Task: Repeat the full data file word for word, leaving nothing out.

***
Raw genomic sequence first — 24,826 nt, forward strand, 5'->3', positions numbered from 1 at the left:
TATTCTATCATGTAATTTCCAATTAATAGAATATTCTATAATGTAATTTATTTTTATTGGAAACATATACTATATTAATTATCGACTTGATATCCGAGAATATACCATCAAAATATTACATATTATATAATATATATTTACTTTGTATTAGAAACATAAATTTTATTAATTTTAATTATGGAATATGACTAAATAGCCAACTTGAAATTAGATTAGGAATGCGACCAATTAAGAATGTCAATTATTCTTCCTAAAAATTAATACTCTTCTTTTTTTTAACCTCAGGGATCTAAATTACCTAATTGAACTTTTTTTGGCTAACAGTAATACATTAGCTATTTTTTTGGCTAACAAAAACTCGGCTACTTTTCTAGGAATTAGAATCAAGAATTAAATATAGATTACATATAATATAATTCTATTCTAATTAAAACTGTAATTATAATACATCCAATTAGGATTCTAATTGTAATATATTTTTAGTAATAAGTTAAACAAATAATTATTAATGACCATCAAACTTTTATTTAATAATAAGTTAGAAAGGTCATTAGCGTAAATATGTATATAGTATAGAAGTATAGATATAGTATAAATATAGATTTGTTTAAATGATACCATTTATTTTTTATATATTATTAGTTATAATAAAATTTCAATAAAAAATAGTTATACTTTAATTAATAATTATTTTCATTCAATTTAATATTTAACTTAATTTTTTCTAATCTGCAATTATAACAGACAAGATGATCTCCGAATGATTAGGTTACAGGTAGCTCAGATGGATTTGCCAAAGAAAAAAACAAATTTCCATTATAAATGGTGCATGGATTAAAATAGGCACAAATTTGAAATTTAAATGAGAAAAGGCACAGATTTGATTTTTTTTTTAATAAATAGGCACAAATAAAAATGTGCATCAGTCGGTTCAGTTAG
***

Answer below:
Raw genomic sequence first — 24,826 nt, forward strand, 5'->3', positions numbered from 1 at the left:
TATTCTATCATGTAATTTCCAATTAATAGAATATTCTATAATGTAATTTATTTTTATTGGAAACATATACTATATTAATTATCGACTTGATATCCGAGAATATACCATCAAAATATTACATATTATATAATATATATTTACTTTGTATTAGAAACATAAATTTTATTAATTTTAATTATGGAATATGACTAAATAGCCAACTTGAAATTAGATTAGGAATGCGACCAATTAAGAATGTCAATTATTCTTCCTAAAAATTAATACTCTTCTTTTTTTTAACCTCAGGGATCTAAATTACCTAATTGAACTTTTTTTGGCTAACAGTAATACATTAGCTATTTTTTTGGCTAACAAAAACTCGGCTACTTTTCTAGGAATTAGAATCAAGAATTAAATATAGATTACATATAATATAATTCTATTCTAATTAAAACTGTAATTATAATACATCCAATTAGGATTCTAATTGTAATATATTTTTAGTAATAAGTTAAACAAATAATTATTAATGACCATCAAACTTTTATTTAATAATAAGTTAGAAAGGTCATTAGCGTAAATATGTATATAGTATAGAAGTATAGATATAGTATAAATATAGATTTGTTTAAATGATACCATTTATTTTTTATATATTATTAGTTATAATAAAATTTCAATAAAAAATAGTTATACTTTAATTAATAATTATTTTCATTCAATTTAATATTTAACTTAATTTTTTCTAATCTGCAATTATAACAGACAAGATGATCTCCGAATGATTAGGTTACAGGTAGCTCAGATGGATTTGCCAAAGAAAAAAACAAATTTCCATTATAAATGGTGCATGGATTAAAATAGGCACAAATTTGAAATTTAAATGAGAAAAGGCACAGATTTGATTTTTTTTTTAATAAATAGGCACAAATAAAAATGTGCATCAGTCGGTTCAGTTAG